Since I last wrote about meditation (or, more aptly, my guide for meditation for people who hate meditating), I’ve changed up my routine a bit: instead of using an app like Headspace, I swapped to an HRV app so I could monitor the space between heartbeats plus general heart rate and some subjective data after 5 minutes of focused breathing. It’s not guided meditation, per se, but it’s been essentially the same. The HRV4Training app I’m using lets you set up to five minutes of breathing, 6 in-and-out breathes per minute (5 seconds in, 5 seconds out). You put your finger over the camera and it monitors that way.
It’s actually similar to my meditation apps I’ve tried in that it tells you to breathe-in-breathe-out for five minutes straight. (You can also watch the metronome on the screen if you’re more visual.)
I love it because a) it gives me that five minutes of meditating while providing me with practical knowledge, b) it keeps track of my full history so I can see at a glance roughly how my health and stress levels are, and c) it’s fantastic for giving me a general idea of if I actually feel crappy in the morning or if I’m just feeling ‘blah.’ It also holds me accountable, since skipping a day would be a bummer because I’d lose some trend information.
OK, so what I’ve found out from my HRV in the past month:
My Mood is Predictable
I’ve noticed that when the number is looooow, my fight-or-flight response is more likely to be ticked over pretty much anything. I’m sitting at a computer writing this with a pounding heart because I had to clarify something—nothing bad!—in an email. On a day my HRV is normal, I can breeze through email to Inbox 0 like it’s my job. On a day like I had last weekend with some projects I was working on, not so much. My HRV was depressed, and I noticed I was super twitchy. Stuff that wouldn’t stress me out normally was turning me into a nervous wreck.
Performance is also Predictable
I didn’t believe it at first, but the HRV4Training app gives you advice on training (if you should train that day and if you should do intensity) and I’ve found that it’s usually spot-on. There are plenty of days where I’ve tried to give myself the intensity pass so I could just go for an easy, short ride or run, but the app told me to go ahead and do intensity, so I did it. And never regretted it.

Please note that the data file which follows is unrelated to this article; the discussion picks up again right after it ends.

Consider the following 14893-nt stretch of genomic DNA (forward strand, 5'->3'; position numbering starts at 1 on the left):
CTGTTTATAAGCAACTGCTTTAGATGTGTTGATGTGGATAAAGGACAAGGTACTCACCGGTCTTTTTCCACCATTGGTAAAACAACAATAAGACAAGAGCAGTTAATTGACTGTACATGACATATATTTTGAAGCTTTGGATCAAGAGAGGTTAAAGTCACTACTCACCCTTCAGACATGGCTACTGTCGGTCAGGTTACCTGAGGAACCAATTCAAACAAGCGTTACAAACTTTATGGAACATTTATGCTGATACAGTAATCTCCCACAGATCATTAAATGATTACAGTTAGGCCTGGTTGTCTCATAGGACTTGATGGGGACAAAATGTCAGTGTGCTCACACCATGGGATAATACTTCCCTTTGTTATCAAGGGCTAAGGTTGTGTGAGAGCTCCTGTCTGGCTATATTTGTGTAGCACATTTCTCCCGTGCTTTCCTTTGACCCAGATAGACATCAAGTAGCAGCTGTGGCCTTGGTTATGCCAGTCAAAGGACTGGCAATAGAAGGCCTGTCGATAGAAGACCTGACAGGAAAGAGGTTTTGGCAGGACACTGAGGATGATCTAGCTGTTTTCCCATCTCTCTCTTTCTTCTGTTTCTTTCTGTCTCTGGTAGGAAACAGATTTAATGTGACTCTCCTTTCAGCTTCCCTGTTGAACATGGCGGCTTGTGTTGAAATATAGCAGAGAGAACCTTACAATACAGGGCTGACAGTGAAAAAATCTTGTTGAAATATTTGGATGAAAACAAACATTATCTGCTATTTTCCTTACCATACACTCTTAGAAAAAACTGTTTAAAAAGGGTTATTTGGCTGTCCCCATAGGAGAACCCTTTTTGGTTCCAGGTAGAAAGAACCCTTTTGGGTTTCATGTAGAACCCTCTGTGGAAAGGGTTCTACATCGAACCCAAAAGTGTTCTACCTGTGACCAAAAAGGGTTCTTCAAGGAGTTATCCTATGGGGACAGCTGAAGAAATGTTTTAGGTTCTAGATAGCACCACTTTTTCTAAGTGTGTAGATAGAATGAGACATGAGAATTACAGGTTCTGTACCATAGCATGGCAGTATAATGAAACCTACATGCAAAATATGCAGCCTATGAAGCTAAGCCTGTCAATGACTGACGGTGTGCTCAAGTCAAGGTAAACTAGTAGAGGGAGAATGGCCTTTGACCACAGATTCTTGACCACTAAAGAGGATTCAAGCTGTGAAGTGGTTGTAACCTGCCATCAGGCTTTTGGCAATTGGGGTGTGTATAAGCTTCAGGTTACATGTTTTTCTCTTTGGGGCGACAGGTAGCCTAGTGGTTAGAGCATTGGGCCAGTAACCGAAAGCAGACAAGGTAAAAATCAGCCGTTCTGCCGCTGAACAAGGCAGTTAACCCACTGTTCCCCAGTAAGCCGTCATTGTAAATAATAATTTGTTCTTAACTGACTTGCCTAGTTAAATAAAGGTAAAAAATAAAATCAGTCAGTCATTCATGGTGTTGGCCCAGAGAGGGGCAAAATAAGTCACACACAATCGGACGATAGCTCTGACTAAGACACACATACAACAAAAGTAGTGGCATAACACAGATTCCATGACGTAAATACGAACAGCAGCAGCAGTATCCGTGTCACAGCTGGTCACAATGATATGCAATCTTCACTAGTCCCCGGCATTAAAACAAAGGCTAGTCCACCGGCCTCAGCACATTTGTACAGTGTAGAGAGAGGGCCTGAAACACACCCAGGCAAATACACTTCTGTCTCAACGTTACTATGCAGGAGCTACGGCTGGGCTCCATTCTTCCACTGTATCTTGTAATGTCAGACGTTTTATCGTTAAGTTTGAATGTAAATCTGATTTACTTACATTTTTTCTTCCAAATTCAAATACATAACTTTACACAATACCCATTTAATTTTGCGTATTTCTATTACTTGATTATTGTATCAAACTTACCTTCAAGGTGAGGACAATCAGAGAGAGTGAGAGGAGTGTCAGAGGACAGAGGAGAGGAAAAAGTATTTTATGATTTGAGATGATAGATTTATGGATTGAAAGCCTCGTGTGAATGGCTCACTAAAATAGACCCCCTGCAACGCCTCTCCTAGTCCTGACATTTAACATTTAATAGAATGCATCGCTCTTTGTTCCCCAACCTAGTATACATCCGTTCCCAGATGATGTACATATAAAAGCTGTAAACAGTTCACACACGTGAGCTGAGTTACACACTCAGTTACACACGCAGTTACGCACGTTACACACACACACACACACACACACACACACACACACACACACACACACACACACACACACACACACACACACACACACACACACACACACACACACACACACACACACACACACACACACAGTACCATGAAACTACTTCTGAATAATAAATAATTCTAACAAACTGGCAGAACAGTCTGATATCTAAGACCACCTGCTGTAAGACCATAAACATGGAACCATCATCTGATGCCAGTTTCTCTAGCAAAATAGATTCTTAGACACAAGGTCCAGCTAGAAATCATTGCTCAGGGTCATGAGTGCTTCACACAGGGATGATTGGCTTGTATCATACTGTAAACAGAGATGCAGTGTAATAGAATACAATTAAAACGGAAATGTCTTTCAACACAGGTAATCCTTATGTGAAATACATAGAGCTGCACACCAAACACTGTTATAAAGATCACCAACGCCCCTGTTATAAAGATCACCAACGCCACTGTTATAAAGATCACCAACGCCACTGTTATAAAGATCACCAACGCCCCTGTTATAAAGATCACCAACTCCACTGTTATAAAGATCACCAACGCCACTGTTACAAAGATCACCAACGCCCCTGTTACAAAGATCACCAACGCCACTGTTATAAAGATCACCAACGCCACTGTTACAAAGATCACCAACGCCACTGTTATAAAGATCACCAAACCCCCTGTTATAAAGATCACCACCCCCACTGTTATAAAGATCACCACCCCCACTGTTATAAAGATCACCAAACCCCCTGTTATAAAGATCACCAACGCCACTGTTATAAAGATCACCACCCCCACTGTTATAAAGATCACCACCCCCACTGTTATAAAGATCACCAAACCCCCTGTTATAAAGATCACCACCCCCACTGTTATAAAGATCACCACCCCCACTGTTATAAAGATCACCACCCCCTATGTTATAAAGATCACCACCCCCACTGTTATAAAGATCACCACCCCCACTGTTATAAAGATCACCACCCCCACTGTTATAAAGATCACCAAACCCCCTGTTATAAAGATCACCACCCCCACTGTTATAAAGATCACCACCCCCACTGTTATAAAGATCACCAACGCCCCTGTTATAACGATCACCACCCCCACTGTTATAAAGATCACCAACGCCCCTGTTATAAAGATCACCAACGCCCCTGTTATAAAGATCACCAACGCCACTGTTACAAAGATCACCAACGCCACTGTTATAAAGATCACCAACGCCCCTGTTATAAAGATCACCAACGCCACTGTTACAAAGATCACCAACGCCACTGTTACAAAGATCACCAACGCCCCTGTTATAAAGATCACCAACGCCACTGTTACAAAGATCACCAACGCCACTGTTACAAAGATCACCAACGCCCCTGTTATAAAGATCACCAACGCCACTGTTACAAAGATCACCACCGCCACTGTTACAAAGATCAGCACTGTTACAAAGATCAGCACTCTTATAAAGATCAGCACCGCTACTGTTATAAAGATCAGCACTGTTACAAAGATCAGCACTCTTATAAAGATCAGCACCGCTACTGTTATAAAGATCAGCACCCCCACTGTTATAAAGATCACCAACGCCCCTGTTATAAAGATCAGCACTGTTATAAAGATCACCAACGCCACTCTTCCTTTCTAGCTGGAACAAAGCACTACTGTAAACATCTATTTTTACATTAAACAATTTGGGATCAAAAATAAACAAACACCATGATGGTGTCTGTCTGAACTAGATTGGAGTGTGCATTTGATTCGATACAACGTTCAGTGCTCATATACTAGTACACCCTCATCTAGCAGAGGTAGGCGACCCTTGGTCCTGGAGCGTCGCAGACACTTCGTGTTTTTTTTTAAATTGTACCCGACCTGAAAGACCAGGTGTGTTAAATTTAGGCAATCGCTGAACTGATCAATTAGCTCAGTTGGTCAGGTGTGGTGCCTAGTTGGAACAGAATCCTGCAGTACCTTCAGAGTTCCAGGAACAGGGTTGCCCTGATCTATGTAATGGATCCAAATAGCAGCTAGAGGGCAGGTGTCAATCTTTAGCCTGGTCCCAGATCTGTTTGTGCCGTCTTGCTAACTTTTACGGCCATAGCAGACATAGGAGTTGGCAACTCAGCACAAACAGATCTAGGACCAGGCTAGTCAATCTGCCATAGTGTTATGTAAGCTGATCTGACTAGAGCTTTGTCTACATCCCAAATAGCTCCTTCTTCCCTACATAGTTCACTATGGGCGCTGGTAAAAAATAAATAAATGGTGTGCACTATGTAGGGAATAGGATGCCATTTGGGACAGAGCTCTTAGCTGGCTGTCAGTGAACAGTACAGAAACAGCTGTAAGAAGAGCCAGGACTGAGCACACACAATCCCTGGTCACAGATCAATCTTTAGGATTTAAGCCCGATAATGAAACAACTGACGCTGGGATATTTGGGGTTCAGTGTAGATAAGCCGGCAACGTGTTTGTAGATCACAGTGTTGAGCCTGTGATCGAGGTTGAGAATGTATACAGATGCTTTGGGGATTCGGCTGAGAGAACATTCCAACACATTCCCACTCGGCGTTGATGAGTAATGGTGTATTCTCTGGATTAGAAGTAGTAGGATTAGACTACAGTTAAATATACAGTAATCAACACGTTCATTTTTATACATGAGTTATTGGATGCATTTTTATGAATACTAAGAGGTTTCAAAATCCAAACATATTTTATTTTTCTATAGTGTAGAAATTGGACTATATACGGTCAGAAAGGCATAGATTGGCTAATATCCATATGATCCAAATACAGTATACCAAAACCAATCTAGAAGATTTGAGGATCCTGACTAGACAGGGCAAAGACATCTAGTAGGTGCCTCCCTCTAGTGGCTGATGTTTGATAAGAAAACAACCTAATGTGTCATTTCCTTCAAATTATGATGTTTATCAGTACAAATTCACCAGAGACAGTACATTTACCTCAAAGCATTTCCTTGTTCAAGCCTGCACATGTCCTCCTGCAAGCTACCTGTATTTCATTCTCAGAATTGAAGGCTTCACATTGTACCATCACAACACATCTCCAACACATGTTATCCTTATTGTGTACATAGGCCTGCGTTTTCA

Tracking Any Metric Can Have Benefits
I’ve been cutting back my glass of wine at dinner (swapping for kombucha at least every other night), and this app has been super helpful. The subjective data can be adjusted, and one of the metrics is alcohol consumption. If you did have a drink, a tiny martini glass goes on your chart—so it’s been a goal to keep those glasses to a minimum. And when you have to tell your app if you’ve had no-little-a lot of booze, for me, that makes it easier to skip. (It’s also embarrassing to note that I took a day off when I know I didn’t need one.)
It’s a Nice Morning Wake-Up
Who doesn’t love an excuse to stay in bed for five more minutes, for health purposes? That’s my favorite part: since it’s supposed to be the first thing you do when you get up, it’s a good way to slowly start waking up, skipping the bouncing-out-of-bed-to-be-productive.
It’s Great Metrics for a Coach
While I don’t have a coach at the moment, the HRV4Training app links to my TrainingPeaks, so when/if I ever start with a coach again, there’s a bunch of data that he or she can reference to get a snapshot of what I’ve been doing. I don’t log much training, just the occasional Strava, but now, a coach can see how recovered I am and a basic idea of what my training has been.